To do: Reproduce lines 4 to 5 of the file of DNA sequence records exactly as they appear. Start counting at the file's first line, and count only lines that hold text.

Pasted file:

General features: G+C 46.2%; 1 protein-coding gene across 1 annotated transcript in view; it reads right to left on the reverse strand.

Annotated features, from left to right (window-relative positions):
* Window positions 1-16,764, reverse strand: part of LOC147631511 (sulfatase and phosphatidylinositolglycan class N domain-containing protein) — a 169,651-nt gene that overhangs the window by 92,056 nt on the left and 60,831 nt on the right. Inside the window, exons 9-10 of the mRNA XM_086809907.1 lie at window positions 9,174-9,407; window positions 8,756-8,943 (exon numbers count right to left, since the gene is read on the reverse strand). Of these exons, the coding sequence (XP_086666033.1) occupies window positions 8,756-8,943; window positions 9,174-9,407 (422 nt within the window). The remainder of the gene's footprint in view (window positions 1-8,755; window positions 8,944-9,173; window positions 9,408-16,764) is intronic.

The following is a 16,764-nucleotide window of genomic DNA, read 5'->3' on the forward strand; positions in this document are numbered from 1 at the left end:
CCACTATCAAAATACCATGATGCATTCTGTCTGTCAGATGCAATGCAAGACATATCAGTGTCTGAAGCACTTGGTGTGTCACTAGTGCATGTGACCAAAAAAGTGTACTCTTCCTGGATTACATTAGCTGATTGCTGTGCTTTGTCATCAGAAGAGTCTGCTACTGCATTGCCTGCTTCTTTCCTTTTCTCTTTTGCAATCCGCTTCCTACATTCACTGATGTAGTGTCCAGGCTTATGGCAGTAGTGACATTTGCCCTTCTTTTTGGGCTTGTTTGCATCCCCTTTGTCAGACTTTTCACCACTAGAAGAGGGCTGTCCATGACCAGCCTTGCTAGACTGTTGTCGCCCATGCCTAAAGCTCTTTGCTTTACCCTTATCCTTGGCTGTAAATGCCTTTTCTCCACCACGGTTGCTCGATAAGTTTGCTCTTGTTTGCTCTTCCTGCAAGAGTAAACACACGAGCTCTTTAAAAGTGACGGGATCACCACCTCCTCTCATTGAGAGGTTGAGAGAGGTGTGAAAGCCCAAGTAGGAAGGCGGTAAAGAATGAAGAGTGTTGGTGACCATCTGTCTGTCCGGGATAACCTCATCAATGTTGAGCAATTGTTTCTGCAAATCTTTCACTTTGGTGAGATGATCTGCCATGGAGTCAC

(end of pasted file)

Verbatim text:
The following is a 16,764-nucleotide window of genomic DNA, read 5'->3' on the forward strand; positions in this document are numbered from 1 at the left end:
CCACTATCAAAATACCATGATGCATTCTGTCTGTCAGATGCAATGCAAGACATATCAGTGTCTGAAGCACTTGGTGTGTCACTAGTGCATGTGACCAAAAAAGTGTACTCTTCCTGGATTACATTAGCTGATTGCTGTGCTTTGTCATCAGAAGAGTCTGCTACTGCATTGCCTGCTTCTTTCCTTTTCTCTTTTGCAATCCGCTTCCTACATTCACTGATGTAGTGTCCAGGCTTATGGCAGTAGTGACATTTGCCCTTCTTTTTGGGCTTGTTTGCATCCCCTTTGTCAGACTTTTCACCACTAGAAGAGGGCTGTCCATGACCAGCCTTGCTAGACTGTTGTCGCCCATGCCTAAAGCTCTTTGCTTTACCCTTATCCTTGGCTGTAAATGCCTTTTCTCCACCACGGTTGCTCGATAAGTTTGCTCTTGTTTGCTCTTCCTGCAAGAGTAAACACACGAGCTCTTTAAAAGTGACGGGATCACCACCTCCTCTCATTGAGAGGTTGAGAGAGGTGTGAAAGCCCAAGTAGGAAGGCGGTAAAGAATGAAGAGTGTTGGTGACCATCTGTCTGTCCGGGATAACCTCATCAATGTTGAGCAATTGTTTCTGCAAATCTTTCACTTTGGTGAGATGATCTGCCATGGAGTCAC